brand logo

Am Fam Physician. 2000;61(4):1134

Small studies have suggested that the opiate antagonist naltrexone is effective as an adjuvant therapy for treating alcohol addiction. These studies found that naltrexone reduced relapse rates, number of drinking days and craving sensations in alcoholics. However, these were small studies, and results could not be generalized to the entire population. In addition, cognitive behavior therapy has shown a reduction in these parameters. Anton and colleagues studied the effectiveness of naltrexone along with cognitive behavior therapy in treating alcoholics who are attempting to recover sobriety.
The study was a double-blinded, randomized clinical trial. Recently abstaining alcohol-dependent subjects who were in an outpatient treatment program were enrolled in the study. All received cognitive behavior therapy during the study. The patients were divided into two groups. The first group received naltrexone in a dosage of 50 mg per day along with riboflavin, and the second group received placebo with riboflavin. Alcohol consumption, cravings and adverse events were monitored weekly. Urine riboflavin levels were assessed to determine compliance with the treatment regimens, and blood markers for alcohol abuse were also measured.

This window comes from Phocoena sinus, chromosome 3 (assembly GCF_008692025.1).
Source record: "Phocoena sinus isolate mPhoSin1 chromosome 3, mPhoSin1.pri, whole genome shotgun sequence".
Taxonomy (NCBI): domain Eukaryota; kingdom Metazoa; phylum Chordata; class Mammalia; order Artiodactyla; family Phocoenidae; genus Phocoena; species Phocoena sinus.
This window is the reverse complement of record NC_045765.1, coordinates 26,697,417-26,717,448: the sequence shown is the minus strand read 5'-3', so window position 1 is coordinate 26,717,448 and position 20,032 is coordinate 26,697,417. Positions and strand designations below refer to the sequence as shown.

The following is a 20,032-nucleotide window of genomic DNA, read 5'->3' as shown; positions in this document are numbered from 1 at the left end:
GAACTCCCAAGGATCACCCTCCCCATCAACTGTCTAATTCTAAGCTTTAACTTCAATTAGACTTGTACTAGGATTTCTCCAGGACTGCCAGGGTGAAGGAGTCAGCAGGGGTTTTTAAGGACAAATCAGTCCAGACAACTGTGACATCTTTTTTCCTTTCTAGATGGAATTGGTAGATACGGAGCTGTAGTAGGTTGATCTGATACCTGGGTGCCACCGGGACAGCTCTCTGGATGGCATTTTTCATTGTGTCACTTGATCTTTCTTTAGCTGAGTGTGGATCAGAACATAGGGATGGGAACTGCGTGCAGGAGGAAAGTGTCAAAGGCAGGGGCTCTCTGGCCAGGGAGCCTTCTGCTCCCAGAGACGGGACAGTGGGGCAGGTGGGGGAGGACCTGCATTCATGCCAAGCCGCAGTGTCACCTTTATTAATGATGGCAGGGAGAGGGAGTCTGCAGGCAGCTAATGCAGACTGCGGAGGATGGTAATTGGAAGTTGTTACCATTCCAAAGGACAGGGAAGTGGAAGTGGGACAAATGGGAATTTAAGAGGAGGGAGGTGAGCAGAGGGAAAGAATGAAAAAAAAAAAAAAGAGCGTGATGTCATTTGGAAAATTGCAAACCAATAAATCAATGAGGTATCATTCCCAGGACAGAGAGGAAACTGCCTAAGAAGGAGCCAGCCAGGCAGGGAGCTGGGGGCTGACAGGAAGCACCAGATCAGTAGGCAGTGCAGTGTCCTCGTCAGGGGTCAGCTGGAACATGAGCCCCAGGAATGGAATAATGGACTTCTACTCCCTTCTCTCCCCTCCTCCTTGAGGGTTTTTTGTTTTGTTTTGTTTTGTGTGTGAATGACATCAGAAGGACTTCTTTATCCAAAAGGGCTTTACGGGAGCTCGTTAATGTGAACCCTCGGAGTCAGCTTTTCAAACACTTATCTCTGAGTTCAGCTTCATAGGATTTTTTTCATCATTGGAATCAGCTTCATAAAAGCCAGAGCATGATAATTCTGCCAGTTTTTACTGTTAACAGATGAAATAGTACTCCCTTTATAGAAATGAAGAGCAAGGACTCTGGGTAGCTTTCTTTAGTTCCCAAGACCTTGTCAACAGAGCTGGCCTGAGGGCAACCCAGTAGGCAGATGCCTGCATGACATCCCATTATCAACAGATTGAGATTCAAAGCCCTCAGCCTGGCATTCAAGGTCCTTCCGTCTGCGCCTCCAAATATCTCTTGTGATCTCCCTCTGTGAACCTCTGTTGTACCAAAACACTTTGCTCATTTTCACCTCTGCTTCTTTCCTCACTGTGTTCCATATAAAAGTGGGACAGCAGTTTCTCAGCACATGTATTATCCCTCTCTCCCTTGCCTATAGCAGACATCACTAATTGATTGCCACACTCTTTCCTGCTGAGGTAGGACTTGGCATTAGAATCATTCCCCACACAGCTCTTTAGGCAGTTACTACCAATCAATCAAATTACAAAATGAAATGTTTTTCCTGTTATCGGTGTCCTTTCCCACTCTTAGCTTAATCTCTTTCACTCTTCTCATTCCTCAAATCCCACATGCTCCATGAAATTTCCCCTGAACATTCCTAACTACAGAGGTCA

Cognitive behavior therapy and medication compliance was high for treatment and placebo groups. The group treated with naltrexone drank less, took longer to relapse and had more time between relapses. They also exhibited more resistance to and control over alcohol urges. Of the naltrexone group, 62 percent did not relapse into heavy drinking, while only 40 percent of the placebo group did not relapse into heavy drinking. No significant adverse events were reported in either of the groups.
The authors conclude that naltrexone in combination with cognitive behavior therapy is effective in treating motivated persons with moderate alcohol dependency. Naltrexone increased their feeling of control over alcohol urges and improved cognitive resistance to thoughts about drinking. The combination of naltrexone with cognitive behavior therapy appears to be synergistic in treating alcohol dependency.

Continue Reading

More in AFP

Copyright © 2000 by the American Academy of Family Physicians.

This content is owned by the AAFP. A person viewing it online may make one printout of the material and may use that printout only for his or her personal, non-commercial reference. This material may not otherwise be downloaded, copied, printed, stored, transmitted or reproduced in any medium, whether now known or later invented, except as authorized in writing by the AAFP.  See for copyright questions and/or permission requests.